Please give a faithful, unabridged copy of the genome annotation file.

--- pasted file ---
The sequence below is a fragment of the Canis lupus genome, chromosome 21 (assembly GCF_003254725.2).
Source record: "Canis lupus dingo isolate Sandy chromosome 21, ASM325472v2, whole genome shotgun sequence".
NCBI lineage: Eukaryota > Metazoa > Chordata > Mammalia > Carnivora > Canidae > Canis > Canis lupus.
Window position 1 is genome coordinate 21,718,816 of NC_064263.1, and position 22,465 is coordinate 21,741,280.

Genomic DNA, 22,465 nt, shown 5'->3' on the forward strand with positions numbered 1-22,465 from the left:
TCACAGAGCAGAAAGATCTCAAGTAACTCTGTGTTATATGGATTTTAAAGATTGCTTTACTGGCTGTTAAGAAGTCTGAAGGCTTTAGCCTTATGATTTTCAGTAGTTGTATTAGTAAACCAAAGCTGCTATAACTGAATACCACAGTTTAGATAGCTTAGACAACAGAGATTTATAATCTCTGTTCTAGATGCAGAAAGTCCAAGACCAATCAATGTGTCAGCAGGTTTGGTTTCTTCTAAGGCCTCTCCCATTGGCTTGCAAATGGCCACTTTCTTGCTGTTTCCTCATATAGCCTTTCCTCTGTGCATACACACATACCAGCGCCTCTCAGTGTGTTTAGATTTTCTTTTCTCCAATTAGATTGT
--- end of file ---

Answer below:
The sequence below is a fragment of the Canis lupus genome, chromosome 21 (assembly GCF_003254725.2).
Source record: "Canis lupus dingo isolate Sandy chromosome 21, ASM325472v2, whole genome shotgun sequence".
NCBI lineage: Eukaryota > Metazoa > Chordata > Mammalia > Carnivora > Canidae > Canis > Canis lupus.
Window position 1 is genome coordinate 21,718,816 of NC_064263.1, and position 22,465 is coordinate 21,741,280.

Genomic DNA, 22,465 nt, shown 5'->3' on the forward strand with positions numbered 1-22,465 from the left:
TCACAGAGCAGAAAGATCTCAAGTAACTCTGTGTTATATGGATTTTAAAGATTGCTTTACTGGCTGTTAAGAAGTCTGAAGGCTTTAGCCTTATGATTTTCAGTAGTTGTATTAGTAAACCAAAGCTGCTATAACTGAATACCACAGTTTAGATAGCTTAGACAACAGAGATTTATAATCTCTGTTCTAGATGCAGAAAGTCCAAGACCAATCAATGTGTCAGCAGGTTTGGTTTCTTCTAAGGCCTCTCCCATTGGCTTGCAAATGGCCACTTTCTTGCTGTTTCCTCATATAGCCTTTCCTCTGTGCATACACACATACCAGCGCCTCTCAGTGTGTTTAGATTTTCTTTTCTCCAATTAGATTGT